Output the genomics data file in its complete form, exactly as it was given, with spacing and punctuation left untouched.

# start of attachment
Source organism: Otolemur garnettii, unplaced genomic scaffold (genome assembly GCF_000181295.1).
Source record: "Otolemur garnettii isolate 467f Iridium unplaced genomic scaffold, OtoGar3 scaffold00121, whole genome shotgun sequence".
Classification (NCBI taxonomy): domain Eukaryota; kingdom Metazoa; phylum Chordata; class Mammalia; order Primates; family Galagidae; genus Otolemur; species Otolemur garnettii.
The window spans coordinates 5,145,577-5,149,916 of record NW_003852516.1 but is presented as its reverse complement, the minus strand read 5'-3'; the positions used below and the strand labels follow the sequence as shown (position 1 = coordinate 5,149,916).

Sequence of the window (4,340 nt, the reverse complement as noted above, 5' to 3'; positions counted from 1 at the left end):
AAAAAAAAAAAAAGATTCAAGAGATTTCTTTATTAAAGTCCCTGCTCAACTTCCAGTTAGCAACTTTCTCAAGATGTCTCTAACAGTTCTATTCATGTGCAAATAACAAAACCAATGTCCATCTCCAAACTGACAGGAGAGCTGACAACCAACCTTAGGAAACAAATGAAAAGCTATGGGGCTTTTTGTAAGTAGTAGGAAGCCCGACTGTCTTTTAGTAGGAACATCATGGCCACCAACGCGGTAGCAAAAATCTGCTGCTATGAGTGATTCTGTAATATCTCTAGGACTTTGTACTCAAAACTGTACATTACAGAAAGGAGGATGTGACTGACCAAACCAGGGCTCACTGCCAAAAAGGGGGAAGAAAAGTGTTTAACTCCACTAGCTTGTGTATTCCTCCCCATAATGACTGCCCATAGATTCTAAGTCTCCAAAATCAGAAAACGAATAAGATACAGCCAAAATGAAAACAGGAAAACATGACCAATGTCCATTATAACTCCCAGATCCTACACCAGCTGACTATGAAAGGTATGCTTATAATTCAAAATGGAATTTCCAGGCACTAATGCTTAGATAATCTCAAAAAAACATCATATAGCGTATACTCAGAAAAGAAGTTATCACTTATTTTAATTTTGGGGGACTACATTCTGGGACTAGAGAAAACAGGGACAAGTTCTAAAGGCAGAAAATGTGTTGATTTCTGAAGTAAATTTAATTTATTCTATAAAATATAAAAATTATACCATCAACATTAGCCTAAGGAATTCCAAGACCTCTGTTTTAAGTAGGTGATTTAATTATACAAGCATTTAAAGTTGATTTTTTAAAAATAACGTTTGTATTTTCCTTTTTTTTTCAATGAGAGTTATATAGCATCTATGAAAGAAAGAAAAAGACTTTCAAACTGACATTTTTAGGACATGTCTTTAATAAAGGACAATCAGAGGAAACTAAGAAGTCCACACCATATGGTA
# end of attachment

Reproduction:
Source organism: Otolemur garnettii, unplaced genomic scaffold (genome assembly GCF_000181295.1).
Source record: "Otolemur garnettii isolate 467f Iridium unplaced genomic scaffold, OtoGar3 scaffold00121, whole genome shotgun sequence".
Classification (NCBI taxonomy): domain Eukaryota; kingdom Metazoa; phylum Chordata; class Mammalia; order Primates; family Galagidae; genus Otolemur; species Otolemur garnettii.
The window spans coordinates 5,145,577-5,149,916 of record NW_003852516.1 but is presented as its reverse complement, the minus strand read 5'-3'; the positions used below and the strand labels follow the sequence as shown (position 1 = coordinate 5,149,916).

Sequence of the window (4,340 nt, the reverse complement as noted above, 5' to 3'; positions counted from 1 at the left end):
AAAAAAAAAAAAAGATTCAAGAGATTTCTTTATTAAAGTCCCTGCTCAACTTCCAGTTAGCAACTTTCTCAAGATGTCTCTAACAGTTCTATTCATGTGCAAATAACAAAACCAATGTCCATCTCCAAACTGACAGGAGAGCTGACAACCAACCTTAGGAAACAAATGAAAAGCTATGGGGCTTTTTGTAAGTAGTAGGAAGCCCGACTGTCTTTTAGTAGGAACATCATGGCCACCAACGCGGTAGCAAAAATCTGCTGCTATGAGTGATTCTGTAATATCTCTAGGACTTTGTACTCAAAACTGTACATTACAGAAAGGAGGATGTGACTGACCAAACCAGGGCTCACTGCCAAAAAGGGGGAAGAAAAGTGTTTAACTCCACTAGCTTGTGTATTCCTCCCCATAATGACTGCCCATAGATTCTAAGTCTCCAAAATCAGAAAACGAATAAGATACAGCCAAAATGAAAACAGGAAAACATGACCAATGTCCATTATAACTCCCAGATCCTACACCAGCTGACTATGAAAGGTATGCTTATAATTCAAAATGGAATTTCCAGGCACTAATGCTTAGATAATCTCAAAAAAACATCATATAGCGTATACTCAGAAAAGAAGTTATCACTTATTTTAATTTTGGGGGACTACATTCTGGGACTAGAGAAAACAGGGACAAGTTCTAAAGGCAGAAAATGTGTTGATTTCTGAAGTAAATTTAATTTATTCTATAAAATATAAAAATTATACCATCAACATTAGCCTAAGGAATTCCAAGACCTCTGTTTTAAGTAGGTGATTTAATTATACAAGCATTTAAAGTTGATTTTTTAAAAATAACGTTTGTATTTTCCTTTTTTTTTCAATGAGAGTTATATAGCATCTATGAAAGAAAGAAAAAGACTTTCAAACTGACATTTTTAGGACATGTCTTTAATAAAGGACAATCAGAGGAAACTAAGAAGTCCACACCATATGGTA